The Public Administrations are in most cases the promoters of the territorial mark, as Castoriadis alludes, the Administrations as an institution, allow social coexistence and its evolution based on norms, values and conceptions of reality that give meaning to the society and, therefore, build a social reality. It is this institution, for its public function, that should exercise the integrating function of the different realities and interests in co-led management among all internal publics. They act as public promoters and brand diffusers, but at the same time, the brand and its promotion, as a public and social initiative, reverts to its own identity and image.
The business fabric is a brand builder for its commercial and political interests. Companies with their tangible and intangible values: products, services and brands are part of the strengths or weaknesses of the territorial brand and are a fundamental part of the different perceptions that both the internal and external publics have at the cultural, economic and political of the territory; the value of the brand. The interest and involvement of the business fabric by the territorial brand is determined by the degree of economic benefits or intangible value that they can offer their products or trademarks. They are brand receptors because of the impact that the territorial brand has on the value of their products, such as the brand made in or made by.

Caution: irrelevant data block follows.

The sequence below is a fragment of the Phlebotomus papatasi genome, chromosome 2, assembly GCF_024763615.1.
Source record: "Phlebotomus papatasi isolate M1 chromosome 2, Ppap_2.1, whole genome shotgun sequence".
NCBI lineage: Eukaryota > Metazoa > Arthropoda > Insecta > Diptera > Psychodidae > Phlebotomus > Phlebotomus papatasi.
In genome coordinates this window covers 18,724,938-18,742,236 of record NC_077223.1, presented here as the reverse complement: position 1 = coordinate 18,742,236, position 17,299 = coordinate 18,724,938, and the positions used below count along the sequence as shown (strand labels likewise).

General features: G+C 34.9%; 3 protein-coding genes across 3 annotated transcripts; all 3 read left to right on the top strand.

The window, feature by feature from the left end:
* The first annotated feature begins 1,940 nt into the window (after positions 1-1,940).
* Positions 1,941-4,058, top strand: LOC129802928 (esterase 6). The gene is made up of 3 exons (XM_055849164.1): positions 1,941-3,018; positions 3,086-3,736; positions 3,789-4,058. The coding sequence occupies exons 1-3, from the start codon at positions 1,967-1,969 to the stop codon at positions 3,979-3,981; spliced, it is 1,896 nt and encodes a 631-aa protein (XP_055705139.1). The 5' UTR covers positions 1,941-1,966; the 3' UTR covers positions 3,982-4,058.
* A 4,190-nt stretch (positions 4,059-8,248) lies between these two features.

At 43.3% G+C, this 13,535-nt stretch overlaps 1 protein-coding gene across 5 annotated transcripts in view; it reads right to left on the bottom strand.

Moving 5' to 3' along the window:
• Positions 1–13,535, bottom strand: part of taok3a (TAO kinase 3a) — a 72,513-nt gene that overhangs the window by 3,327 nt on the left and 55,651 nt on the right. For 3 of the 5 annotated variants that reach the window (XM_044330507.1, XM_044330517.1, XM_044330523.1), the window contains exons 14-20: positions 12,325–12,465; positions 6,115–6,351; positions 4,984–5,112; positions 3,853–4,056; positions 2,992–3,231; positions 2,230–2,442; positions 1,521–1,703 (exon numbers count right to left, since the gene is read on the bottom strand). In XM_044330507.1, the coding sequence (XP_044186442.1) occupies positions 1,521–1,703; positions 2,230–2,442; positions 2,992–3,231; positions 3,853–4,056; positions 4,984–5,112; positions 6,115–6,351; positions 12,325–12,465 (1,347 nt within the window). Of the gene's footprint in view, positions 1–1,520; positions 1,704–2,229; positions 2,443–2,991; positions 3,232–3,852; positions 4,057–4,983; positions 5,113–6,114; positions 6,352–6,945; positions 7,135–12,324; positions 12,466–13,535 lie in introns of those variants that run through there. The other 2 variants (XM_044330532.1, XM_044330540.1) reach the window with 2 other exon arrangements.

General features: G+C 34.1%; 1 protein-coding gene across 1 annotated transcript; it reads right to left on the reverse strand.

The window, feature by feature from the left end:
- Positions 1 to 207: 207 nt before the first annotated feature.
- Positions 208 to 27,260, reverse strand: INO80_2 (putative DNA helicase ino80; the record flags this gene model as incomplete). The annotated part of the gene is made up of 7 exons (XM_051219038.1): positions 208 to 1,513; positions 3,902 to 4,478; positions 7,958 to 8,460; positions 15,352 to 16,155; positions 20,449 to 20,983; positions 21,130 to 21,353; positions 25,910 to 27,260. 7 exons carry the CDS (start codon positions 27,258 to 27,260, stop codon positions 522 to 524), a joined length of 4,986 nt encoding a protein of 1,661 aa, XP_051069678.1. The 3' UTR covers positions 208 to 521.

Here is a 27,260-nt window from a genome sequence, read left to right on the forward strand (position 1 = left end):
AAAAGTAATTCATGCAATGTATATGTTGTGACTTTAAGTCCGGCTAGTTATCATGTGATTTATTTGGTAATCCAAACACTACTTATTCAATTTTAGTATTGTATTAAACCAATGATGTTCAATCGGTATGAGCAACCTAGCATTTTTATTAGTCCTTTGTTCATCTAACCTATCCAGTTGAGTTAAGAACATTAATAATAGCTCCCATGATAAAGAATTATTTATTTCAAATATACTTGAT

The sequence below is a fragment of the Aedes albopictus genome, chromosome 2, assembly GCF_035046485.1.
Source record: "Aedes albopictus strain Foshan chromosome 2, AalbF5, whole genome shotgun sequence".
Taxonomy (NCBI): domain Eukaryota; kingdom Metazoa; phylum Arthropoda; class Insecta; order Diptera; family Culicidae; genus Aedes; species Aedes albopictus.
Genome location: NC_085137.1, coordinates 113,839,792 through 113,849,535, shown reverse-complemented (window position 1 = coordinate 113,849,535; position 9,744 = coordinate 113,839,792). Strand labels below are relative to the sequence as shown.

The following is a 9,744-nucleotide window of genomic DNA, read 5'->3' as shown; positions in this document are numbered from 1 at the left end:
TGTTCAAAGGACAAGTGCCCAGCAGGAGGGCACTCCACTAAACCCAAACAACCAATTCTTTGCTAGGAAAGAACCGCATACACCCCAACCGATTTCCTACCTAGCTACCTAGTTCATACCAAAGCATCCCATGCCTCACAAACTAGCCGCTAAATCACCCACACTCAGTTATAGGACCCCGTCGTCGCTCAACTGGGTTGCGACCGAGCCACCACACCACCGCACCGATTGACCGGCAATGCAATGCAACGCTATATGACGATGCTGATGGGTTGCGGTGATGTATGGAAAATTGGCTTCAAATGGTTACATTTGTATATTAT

Civil society is characterized by its heterogeneity and acquires the role of builder because of its high involvement with brand values and attributes and its social and territorial experience. They are receptors because the brand represents their identity and affects their self-perception. Getting the territorial brand fully integrates the social identity of the territory will lead to a commitment and long-term satisfaction. The social consensus created by the brand will turn civil society into the main brand ambassador.
The difficulty of integrating all internal audiences in brand building is evident, a participative and inclusive construction of the brand offers, as a result, a more legitimate, real and effective brand in its purposes. They are the internal publics and their social reality, determined by the collective imaginaries, those that give a story to the brand. The construction of the brand must be inclusive and must be based on the values of the internal society and the tangible and intangible attributes of the territory. It is the society of a territory that gives authenticity, coherence and credibility to the brand, in short, they give it the differentiating identity necessary to compete in the markets.